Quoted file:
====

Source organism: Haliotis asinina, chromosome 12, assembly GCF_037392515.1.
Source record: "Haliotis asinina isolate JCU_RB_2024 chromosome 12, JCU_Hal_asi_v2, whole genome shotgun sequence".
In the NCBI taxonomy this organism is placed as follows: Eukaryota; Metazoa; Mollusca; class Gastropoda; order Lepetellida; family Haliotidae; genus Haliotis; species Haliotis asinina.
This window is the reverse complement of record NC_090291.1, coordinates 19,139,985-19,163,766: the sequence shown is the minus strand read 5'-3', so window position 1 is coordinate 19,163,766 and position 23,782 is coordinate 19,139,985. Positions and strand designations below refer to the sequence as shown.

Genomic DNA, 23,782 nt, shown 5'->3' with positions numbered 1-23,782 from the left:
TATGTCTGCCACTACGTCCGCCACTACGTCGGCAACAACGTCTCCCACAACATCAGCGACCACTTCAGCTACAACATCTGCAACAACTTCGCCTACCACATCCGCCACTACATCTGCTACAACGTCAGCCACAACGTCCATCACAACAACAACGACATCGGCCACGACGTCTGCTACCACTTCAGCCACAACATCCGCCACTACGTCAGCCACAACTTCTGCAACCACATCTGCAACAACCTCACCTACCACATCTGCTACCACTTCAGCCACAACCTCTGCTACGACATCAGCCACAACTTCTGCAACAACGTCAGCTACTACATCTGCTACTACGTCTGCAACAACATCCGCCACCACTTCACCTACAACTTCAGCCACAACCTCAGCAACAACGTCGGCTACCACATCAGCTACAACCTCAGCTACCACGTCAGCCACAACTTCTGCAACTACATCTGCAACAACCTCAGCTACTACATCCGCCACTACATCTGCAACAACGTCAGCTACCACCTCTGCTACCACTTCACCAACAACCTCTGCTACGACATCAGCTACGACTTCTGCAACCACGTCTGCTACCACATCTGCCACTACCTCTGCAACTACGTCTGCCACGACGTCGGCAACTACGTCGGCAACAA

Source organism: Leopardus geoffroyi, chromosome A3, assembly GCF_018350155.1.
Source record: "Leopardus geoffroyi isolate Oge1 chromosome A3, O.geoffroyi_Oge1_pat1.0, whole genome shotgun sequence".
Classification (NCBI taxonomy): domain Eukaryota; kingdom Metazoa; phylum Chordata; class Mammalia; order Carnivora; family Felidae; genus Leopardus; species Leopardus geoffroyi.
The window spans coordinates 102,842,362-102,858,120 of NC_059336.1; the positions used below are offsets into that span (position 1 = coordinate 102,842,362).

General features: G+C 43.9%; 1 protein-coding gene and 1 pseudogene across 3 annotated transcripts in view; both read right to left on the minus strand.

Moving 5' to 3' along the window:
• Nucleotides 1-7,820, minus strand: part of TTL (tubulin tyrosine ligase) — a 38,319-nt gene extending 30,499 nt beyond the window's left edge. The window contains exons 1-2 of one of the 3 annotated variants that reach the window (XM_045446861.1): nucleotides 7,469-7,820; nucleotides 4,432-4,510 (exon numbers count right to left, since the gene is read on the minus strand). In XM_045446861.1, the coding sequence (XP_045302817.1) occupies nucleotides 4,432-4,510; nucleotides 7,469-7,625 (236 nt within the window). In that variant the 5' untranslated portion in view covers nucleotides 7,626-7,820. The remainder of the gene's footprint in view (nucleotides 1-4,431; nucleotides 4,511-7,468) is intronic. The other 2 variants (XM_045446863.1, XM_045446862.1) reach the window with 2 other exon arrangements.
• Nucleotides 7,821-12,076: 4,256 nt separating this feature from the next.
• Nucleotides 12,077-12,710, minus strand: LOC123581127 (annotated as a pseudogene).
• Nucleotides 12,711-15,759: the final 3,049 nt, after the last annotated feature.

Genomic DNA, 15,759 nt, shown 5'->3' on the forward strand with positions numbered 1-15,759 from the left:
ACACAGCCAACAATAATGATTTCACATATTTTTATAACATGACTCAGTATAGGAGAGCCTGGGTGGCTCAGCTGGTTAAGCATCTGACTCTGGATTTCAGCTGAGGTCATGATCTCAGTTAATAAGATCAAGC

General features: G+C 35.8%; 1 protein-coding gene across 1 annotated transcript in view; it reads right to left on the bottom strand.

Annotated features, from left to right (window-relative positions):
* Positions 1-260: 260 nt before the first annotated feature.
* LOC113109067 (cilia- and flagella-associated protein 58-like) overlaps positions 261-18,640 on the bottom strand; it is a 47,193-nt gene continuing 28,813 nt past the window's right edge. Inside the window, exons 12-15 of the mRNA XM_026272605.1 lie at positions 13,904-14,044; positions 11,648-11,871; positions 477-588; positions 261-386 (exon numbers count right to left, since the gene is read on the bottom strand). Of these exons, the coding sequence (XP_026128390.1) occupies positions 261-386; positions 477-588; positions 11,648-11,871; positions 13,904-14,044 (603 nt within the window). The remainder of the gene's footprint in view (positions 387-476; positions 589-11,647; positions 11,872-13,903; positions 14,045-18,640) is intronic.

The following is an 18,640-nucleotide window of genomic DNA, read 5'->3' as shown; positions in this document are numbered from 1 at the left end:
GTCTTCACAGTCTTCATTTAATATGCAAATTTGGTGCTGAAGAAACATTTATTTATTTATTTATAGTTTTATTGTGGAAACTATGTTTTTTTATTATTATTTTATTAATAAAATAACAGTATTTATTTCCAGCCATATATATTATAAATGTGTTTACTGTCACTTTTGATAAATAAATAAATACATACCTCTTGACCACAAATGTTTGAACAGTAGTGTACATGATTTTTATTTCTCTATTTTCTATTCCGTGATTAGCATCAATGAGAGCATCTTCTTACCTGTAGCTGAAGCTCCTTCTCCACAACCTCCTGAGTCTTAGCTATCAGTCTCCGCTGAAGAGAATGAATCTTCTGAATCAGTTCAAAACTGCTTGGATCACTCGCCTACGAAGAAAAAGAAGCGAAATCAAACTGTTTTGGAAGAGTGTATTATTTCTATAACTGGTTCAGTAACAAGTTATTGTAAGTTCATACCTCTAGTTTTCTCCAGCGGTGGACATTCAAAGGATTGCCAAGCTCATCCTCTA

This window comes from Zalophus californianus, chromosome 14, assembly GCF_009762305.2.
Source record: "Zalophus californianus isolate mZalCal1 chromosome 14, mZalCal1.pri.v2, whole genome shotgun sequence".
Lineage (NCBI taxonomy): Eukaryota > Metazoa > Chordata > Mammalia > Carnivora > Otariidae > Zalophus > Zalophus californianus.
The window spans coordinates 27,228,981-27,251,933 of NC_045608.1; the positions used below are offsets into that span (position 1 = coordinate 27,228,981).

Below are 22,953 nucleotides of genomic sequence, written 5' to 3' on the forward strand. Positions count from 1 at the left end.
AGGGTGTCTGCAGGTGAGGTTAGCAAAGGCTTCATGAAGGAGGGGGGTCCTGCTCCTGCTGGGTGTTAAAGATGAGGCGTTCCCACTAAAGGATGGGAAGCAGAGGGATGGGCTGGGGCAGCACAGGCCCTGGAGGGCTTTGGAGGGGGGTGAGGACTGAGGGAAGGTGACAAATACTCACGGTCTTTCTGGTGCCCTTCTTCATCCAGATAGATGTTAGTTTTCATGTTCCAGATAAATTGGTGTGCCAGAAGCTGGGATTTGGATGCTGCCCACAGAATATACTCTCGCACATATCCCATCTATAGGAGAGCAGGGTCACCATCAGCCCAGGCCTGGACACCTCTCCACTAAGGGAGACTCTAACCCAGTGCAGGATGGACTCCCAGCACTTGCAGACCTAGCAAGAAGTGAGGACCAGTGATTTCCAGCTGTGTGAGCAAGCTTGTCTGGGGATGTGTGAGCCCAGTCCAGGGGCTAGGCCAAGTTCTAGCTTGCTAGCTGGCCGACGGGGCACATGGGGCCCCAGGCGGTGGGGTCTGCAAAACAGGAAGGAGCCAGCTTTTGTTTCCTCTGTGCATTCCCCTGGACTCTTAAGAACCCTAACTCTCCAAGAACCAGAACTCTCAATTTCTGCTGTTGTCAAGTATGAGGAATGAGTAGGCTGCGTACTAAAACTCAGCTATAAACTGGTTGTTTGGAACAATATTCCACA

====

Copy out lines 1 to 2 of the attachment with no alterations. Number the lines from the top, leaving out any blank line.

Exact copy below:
Source organism: Haliotis asinina, chromosome 12, assembly GCF_037392515.1.
Source record: "Haliotis asinina isolate JCU_RB_2024 chromosome 12, JCU_Hal_asi_v2, whole genome shotgun sequence".